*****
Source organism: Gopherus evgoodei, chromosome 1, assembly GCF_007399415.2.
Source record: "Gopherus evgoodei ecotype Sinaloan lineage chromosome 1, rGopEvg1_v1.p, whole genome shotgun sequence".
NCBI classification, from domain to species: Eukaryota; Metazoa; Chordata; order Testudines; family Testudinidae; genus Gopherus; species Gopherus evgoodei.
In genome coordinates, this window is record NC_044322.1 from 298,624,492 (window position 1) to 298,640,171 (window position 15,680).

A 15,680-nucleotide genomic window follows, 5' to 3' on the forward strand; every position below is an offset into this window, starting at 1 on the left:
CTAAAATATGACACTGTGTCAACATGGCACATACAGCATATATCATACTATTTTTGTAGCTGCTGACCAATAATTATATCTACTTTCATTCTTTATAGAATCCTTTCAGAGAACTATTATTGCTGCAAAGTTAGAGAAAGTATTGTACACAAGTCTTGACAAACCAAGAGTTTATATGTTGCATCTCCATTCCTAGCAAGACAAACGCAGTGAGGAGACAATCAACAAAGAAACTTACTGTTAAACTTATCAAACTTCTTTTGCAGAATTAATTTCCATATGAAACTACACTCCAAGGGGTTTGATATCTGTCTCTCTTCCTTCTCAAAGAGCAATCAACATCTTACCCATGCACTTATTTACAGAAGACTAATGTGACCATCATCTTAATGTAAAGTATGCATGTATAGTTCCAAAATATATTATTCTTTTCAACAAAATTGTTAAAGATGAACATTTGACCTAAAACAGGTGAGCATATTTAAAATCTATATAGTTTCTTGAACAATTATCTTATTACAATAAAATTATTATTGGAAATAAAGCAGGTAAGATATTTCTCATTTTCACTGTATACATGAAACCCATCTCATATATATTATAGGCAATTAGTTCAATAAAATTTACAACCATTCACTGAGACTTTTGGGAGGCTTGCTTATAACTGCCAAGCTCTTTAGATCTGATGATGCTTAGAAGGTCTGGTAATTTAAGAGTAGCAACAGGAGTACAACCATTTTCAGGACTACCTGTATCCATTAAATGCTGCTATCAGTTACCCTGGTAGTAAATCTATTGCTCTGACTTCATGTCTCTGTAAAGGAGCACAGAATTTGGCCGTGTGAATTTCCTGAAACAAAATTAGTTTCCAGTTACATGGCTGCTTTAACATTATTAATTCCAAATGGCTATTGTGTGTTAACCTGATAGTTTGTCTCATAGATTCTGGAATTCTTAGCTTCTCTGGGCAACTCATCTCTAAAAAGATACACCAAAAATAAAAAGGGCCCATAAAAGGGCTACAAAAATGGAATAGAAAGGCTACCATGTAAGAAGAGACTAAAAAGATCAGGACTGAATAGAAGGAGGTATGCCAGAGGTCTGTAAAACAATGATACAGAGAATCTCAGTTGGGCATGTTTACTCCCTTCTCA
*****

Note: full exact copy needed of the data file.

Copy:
Source organism: Gopherus evgoodei, chromosome 1, assembly GCF_007399415.2.
Source record: "Gopherus evgoodei ecotype Sinaloan lineage chromosome 1, rGopEvg1_v1.p, whole genome shotgun sequence".
NCBI classification, from domain to species: Eukaryota; Metazoa; Chordata; order Testudines; family Testudinidae; genus Gopherus; species Gopherus evgoodei.
In genome coordinates, this window is record NC_044322.1 from 298,624,492 (window position 1) to 298,640,171 (window position 15,680).

A 15,680-nucleotide genomic window follows, 5' to 3' on the forward strand; every position below is an offset into this window, starting at 1 on the left:
CTAAAATATGACACTGTGTCAACATGGCACATACAGCATATATCATACTATTTTTGTAGCTGCTGACCAATAATTATATCTACTTTCATTCTTTATAGAATCCTTTCAGAGAACTATTATTGCTGCAAAGTTAGAGAAAGTATTGTACACAAGTCTTGACAAACCAAGAGTTTATATGTTGCATCTCCATTCCTAGCAAGACAAACGCAGTGAGGAGACAATCAACAAAGAAACTTACTGTTAAACTTATCAAACTTCTTTTGCAGAATTAATTTCCATATGAAACTACACTCCAAGGGGTTTGATATCTGTCTCTCTTCCTTCTCAAAGAGCAATCAACATCTTACCCATGCACTTATTTACAGAAGACTAATGTGACCATCATCTTAATGTAAAGTATGCATGTATAGTTCCAAAATATATTATTCTTTTCAACAAAATTGTTAAAGATGAACATTTGACCTAAAACAGGTGAGCATATTTAAAATCTATATAGTTTCTTGAACAATTATCTTATTACAATAAAATTATTATTGGAAATAAAGCAGGTAAGATATTTCTCATTTTCACTGTATACATGAAACCCATCTCATATATATTATAGGCAATTAGTTCAATAAAATTTACAACCATTCACTGAGACTTTTGGGAGGCTTGCTTATAACTGCCAAGCTCTTTAGATCTGATGATGCTTAGAAGGTCTGGTAATTTAAGAGTAGCAACAGGAGTACAACCATTTTCAGGACTACCTGTATCCATTAAATGCTGCTATCAGTTACCCTGGTAGTAAATCTATTGCTCTGACTTCATGTCTCTGTAAAGGAGCACAGAATTTGGCCGTGTGAATTTCCTGAAACAAAATTAGTTTCCAGTTACATGGCTGCTTTAACATTATTAATTCCAAATGGCTATTGTGTGTTAACCTGATAGTTTGTCTCATAGATTCTGGAATTCTTAGCTTCTCTGGGCAACTCATCTCTAAAAAGATACACCAAAAATAAAAAGGGCCCATAAAAGGGCTACAAAAATGGAATAGAAAGGCTACCATGTAAGAAGAGACTAAAAAGATCAGGACTGAATAGAAGGAGGTATGCCAGAGGTCTGTAAAACAATGATACAGAGAATCTCAGTTGGGCATGTTTACTCCCTTCTCA